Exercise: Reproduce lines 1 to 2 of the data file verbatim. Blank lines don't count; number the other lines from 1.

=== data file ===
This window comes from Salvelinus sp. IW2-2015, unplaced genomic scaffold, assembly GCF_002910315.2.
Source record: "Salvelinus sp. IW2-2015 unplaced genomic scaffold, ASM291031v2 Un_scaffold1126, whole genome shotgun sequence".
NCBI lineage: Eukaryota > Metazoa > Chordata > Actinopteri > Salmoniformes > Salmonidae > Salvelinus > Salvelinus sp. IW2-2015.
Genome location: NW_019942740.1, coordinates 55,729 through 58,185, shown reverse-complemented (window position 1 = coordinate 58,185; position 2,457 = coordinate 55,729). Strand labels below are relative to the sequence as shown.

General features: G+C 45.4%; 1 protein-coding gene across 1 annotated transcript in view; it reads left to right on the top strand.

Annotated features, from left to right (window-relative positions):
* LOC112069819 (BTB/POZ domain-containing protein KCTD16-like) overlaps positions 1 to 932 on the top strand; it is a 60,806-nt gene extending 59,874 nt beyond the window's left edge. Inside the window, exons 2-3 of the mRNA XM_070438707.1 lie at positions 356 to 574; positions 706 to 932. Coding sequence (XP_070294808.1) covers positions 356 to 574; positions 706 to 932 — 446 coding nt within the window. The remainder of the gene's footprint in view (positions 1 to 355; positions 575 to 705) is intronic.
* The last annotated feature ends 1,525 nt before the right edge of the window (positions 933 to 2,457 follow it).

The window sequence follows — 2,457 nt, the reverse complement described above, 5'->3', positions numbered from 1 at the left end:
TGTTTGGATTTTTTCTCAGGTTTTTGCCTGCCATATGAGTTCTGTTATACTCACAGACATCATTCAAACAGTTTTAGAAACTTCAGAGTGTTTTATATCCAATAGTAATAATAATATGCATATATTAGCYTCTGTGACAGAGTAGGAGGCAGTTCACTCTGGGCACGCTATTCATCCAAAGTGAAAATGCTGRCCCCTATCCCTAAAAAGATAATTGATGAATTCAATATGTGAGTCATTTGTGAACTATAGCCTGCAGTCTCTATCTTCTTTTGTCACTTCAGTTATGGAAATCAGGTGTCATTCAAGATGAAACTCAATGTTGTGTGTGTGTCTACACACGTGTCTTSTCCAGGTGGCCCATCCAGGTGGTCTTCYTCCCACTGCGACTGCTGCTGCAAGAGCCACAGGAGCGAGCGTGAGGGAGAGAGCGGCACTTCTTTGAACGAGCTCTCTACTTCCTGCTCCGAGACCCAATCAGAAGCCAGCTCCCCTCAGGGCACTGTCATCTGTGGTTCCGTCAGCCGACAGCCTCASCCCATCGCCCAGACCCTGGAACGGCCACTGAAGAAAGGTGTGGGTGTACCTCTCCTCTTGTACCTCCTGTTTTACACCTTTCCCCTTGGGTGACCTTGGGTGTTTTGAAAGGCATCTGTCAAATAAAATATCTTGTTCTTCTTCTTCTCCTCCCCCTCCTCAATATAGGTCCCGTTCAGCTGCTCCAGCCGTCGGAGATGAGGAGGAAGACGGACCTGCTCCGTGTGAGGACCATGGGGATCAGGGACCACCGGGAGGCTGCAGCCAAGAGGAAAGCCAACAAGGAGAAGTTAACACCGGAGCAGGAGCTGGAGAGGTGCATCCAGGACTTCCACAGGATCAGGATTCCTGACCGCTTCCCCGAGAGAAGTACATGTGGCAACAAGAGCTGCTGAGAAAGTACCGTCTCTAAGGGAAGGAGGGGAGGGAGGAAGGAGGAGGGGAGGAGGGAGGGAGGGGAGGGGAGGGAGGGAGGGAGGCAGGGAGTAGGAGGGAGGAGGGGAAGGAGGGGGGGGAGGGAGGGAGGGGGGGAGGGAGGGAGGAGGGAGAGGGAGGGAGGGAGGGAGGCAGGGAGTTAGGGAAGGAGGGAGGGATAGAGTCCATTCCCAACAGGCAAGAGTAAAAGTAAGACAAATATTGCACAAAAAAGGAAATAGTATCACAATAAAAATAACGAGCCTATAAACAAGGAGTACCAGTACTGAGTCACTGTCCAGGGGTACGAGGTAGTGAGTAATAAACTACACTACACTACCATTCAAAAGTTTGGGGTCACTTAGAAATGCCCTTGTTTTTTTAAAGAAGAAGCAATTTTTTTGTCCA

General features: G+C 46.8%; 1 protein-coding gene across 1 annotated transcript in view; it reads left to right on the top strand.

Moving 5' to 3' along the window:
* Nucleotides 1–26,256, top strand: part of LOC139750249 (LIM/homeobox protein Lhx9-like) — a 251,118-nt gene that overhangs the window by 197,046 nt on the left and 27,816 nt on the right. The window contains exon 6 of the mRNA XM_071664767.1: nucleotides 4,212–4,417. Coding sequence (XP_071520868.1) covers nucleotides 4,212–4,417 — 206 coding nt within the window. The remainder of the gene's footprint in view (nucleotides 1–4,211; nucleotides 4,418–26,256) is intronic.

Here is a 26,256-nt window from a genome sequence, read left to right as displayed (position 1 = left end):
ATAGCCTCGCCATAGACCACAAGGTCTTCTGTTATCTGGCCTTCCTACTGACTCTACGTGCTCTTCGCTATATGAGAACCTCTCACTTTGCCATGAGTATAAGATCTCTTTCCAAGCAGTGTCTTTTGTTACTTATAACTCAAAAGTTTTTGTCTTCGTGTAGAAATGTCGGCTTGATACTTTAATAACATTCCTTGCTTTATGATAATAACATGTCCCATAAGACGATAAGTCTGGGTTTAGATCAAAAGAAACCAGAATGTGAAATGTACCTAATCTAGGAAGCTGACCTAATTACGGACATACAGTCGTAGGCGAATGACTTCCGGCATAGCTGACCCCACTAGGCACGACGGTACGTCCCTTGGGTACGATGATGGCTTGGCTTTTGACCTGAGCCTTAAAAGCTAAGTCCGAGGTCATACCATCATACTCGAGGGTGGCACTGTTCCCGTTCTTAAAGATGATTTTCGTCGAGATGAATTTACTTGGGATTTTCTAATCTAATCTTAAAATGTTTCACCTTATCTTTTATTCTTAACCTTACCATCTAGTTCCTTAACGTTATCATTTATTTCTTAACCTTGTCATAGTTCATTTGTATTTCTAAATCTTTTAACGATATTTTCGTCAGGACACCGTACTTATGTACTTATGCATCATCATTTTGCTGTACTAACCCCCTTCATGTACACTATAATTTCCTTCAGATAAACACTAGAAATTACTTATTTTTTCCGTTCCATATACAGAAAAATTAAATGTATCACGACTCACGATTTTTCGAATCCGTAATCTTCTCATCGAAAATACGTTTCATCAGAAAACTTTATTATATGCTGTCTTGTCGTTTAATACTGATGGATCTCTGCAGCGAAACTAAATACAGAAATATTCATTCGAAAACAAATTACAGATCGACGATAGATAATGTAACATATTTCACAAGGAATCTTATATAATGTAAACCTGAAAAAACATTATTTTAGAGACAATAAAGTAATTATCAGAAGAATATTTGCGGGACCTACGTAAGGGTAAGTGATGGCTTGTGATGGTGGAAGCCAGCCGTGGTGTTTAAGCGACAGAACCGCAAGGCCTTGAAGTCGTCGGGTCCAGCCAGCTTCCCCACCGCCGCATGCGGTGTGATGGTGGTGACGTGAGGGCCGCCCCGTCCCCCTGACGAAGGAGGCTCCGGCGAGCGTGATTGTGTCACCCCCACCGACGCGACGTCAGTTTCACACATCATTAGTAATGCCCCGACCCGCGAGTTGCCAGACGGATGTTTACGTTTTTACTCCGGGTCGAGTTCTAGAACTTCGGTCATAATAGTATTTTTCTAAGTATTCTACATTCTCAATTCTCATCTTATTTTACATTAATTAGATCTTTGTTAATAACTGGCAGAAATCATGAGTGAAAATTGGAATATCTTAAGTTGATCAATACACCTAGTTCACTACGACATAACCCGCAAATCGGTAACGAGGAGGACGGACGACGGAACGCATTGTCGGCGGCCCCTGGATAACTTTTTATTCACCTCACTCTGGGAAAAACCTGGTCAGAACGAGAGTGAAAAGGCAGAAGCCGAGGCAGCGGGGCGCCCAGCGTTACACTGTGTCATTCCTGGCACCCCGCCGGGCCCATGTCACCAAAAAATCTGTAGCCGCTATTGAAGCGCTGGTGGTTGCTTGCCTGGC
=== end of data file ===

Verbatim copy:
This window comes from Salvelinus sp. IW2-2015, unplaced genomic scaffold, assembly GCF_002910315.2.
Source record: "Salvelinus sp. IW2-2015 unplaced genomic scaffold, ASM291031v2 Un_scaffold1126, whole genome shotgun sequence".